Why I’m campaigning for the Brexit Party

I spent a Saturday drumming up support for the Brexit Party, and it was an eye-opener.

Joanna Williams

Joanna Williams

Topics Brexit Politics UK

Just six months ago I would have laughed out loud if someone had suggested I’d be spending a Saturday standing on Ashford High Street giving out leaflets featuring a grinning Nigel Farage. Yet after three years of Europhile MPs squabbling over the best way to abandon Brexit, there I was. As we have discussed before on spiked, a vote for the Brexit Party in the EU elections on Thursday is vital, not just as a reminder that we still want to leave the EU, but as a defence of democracy itself.

With the Conservative Party haemorrhaging support so badly it should carry a Do Not Resuscitate sign, and Corbyn’s confused clique attracting an ever-more select following, some political dinosaurs find it inconceivable that over 100,000 people have signed up as supporters of the Brexit Party. They conclude that those who donate money, attend rallies and engage in campaigning must be driven by some malign motive.

There were eight of us out campaigning for the Brexit Party in Ashford on Saturday, at the same time as other groups were out doing the same in towns and cities up and down the country. Over coffee, we inevitably ended up discussing what had brought us to this point. A couple had previously been loyal Conservative Party members. One woman actually voted to remain in the 2016 referendum and had since changed her mind. Others had flirted with various mainstream parties over the course of the past few years and found themselves ‘politically homeless’ before signing up to the Brexit Party.

It was not Brexit itself so much as the failure of the prime minister to get the UK out of the EU, and the spectacle of MPs saying and doing anything to backtrack on the referendum result, that had galvanised people into action. People were campaigning for the Brexit Party because they wanted to defend democracy.

Very similar sentiments were expressed by passers-by who stopped to take a leaflet: this was about democracy – making sure that their vote actually counted for something. Not one single person I spoke to mentioned immigration. No one told me they were either out campaigning or planning to vote for the Brexit Party because they were wanted to stop people coming to live in the UK. It simply wasn’t an issue. Neither has it been a feature of the many speeches made by Brexit Party candidates over the past few weeks. So I was surprised to see Jeremy Corbyn, interviewed by the BBC’s Andrew Marr on Sunday morning, declare that Nigel Farage had spent the entire EU election campaign ‘attacking immigrants’. It seems it is easier for Corbyn to conjure an imaginary demon than to engage with what is really motivating people.

Of course, not everyone I spoke to was positive about the Brexit Party. Some who voted remain in 2016 planned to use the EU elections to send a message to the two main parties that they wanted a second referendum or, more honestly, for Brexit to be stopped altogether. There were those who told me they could never vote for a party associated with Farage – although, on a final tally, they were pretty evenly matched by people who announced their undying love for him.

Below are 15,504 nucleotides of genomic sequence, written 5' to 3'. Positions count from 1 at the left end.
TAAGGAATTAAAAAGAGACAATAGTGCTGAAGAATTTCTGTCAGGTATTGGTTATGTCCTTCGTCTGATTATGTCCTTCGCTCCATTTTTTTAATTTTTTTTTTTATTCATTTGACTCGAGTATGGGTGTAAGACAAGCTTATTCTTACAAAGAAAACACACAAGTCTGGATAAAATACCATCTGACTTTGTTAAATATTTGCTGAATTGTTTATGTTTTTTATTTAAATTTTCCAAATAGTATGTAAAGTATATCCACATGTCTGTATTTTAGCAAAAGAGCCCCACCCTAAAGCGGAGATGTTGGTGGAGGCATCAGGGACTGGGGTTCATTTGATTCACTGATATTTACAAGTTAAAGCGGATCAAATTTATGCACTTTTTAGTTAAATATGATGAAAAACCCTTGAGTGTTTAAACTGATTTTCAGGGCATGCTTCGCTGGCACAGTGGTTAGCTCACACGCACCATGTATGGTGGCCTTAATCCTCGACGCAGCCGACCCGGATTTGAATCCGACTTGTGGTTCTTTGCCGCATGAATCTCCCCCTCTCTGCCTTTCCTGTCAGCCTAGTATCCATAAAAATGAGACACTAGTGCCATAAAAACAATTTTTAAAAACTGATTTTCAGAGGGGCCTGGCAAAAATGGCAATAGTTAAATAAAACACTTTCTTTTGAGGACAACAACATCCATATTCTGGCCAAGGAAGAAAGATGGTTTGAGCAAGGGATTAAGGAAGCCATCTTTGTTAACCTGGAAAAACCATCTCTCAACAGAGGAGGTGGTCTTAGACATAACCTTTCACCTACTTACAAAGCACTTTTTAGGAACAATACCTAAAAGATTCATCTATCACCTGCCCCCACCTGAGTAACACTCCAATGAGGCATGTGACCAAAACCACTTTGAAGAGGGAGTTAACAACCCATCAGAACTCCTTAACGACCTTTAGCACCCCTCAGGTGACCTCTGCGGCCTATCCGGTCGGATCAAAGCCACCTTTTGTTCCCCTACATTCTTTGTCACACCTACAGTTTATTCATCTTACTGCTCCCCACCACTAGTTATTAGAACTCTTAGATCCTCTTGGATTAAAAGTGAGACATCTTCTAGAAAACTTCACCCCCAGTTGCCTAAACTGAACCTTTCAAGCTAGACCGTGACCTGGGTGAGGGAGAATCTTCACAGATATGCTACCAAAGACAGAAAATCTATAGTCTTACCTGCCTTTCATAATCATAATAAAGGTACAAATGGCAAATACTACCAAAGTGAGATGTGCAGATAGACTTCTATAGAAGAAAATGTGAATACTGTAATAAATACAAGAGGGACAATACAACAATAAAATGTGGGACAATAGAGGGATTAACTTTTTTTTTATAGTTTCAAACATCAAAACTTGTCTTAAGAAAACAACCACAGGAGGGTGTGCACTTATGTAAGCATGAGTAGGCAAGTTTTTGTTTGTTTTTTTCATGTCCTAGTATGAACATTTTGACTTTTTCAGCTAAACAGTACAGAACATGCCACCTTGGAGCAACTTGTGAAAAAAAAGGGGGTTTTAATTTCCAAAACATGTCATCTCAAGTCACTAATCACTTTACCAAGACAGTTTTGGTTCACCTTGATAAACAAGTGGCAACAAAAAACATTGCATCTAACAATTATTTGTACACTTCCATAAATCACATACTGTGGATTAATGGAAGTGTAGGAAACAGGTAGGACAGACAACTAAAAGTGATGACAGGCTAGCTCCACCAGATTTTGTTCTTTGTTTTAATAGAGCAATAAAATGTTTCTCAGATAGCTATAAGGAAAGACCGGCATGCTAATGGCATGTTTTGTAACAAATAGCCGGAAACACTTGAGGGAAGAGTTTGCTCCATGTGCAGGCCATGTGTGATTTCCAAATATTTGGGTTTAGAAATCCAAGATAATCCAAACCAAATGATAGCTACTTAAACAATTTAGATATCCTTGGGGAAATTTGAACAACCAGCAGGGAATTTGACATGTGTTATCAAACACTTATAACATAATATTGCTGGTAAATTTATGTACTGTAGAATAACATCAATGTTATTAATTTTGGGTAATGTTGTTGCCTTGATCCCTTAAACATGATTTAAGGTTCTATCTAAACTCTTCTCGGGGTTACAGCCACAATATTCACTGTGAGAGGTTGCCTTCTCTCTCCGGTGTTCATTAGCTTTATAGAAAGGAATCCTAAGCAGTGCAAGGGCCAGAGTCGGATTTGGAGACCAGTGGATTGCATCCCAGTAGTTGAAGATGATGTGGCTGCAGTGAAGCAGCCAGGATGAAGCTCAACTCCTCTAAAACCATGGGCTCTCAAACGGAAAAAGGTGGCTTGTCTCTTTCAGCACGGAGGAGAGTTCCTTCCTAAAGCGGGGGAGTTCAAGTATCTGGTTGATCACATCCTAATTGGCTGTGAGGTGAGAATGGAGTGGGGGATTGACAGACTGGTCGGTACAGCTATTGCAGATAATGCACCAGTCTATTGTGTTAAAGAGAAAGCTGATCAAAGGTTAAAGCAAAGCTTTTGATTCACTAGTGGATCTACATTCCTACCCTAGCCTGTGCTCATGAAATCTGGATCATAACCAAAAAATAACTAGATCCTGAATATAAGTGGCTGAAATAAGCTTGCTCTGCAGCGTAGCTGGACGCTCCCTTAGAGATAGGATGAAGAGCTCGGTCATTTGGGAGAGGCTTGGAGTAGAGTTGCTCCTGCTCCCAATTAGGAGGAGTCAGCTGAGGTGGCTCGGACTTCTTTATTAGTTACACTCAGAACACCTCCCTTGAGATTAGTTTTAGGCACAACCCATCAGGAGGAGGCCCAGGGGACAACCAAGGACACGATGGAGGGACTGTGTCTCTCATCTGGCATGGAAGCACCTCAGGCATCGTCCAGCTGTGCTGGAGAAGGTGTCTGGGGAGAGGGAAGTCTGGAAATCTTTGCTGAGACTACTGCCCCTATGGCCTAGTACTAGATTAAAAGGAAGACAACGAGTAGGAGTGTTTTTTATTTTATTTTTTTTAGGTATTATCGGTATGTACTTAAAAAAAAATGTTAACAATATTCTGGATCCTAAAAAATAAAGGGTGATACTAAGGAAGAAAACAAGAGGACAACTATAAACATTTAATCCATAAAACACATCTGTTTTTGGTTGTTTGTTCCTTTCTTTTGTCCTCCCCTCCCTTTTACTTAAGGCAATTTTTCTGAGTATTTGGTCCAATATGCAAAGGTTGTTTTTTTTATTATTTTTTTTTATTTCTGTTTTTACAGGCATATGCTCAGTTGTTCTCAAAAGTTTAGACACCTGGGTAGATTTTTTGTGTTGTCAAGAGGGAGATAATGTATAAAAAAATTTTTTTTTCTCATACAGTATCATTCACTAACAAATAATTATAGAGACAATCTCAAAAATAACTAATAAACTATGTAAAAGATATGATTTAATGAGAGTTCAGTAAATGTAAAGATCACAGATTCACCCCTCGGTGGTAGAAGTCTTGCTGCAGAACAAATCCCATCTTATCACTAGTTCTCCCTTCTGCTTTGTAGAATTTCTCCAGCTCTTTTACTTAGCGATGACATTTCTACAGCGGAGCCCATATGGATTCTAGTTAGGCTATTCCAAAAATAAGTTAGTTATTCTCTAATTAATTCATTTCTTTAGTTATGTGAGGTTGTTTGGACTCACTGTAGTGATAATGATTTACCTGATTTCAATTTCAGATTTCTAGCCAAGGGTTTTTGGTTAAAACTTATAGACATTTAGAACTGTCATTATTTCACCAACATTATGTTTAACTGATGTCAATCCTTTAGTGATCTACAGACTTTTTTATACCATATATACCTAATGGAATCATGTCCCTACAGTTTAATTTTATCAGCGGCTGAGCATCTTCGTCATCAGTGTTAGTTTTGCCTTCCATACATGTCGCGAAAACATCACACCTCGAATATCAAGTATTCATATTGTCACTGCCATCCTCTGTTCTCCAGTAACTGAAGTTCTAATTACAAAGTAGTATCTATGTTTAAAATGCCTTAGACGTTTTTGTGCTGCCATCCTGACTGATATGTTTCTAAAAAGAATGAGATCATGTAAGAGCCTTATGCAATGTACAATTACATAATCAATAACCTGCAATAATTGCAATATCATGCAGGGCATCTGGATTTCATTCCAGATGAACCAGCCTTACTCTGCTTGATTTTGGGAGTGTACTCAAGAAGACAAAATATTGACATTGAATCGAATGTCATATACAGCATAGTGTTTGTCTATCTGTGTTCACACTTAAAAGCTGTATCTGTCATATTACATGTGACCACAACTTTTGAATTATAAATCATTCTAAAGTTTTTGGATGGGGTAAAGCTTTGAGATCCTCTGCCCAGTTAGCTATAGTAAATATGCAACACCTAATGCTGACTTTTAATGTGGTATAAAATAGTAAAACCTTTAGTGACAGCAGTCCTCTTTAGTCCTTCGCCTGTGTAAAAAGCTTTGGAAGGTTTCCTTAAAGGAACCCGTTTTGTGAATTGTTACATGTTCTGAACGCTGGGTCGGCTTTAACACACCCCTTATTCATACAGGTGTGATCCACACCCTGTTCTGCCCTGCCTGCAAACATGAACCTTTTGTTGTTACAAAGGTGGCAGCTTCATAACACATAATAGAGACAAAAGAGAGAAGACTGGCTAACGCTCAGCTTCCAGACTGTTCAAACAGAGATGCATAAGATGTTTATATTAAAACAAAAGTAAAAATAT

Again, what was interesting is what was not said. Not one person asked me how the Brexit Party is funded, or whether Arron Banks had bought Farage a house and car, or whether the party’s PayPal account takes donations in foreign currency. Gordon Brown might allege that the Brexit Party has taken ‘dirty money’, probably from The Russians (natch!), but most people, it seems, see through these blatant smears. The more politicians and the media accuse the aspiring Brexit Party MEPs and their supporters of being far right, or far left, or financially dodgy, or racist, or obsessed with immigration, the more people either tune out or become suspicious of the motives of those so desperate to dish dirt rather than talk democracy.

It is hardly surprising, then, that many of the people I spoke to on Saturday were angry. They were angry that, three years on, Brexit still has not happened. They were angry at having been repeatedly lied to by MPs they had elected in good faith. They were angry that their vote seemed to count for so little. For too many, this anger has morphed into a general cynicism with politicians and elections. The biggest opposition I met came not from supporters of another party but from disillusionment with the political process. ‘I voted last time and it was a complete waste of time,’ I was told. ‘I’ll never vote again’, some said.

A vote for the Brexit Party on Thursday will do far more than simply send a message to the current crop of MPs. It will help kickstart a long overdue debate about the meaning and significance of democracy itself. For too long, people have been right to conclude that their vote counts for nothing. A resounding victory for the Brexit Party will be the best way to wake up our dormant democracy.

Joanna Williams is associate editor at spiked. Her new book, Women vs Feminism: Why We All Need Liberating from the Gender Wars, is out now.

Picture by: Getty.

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Topics Brexit Politics UK


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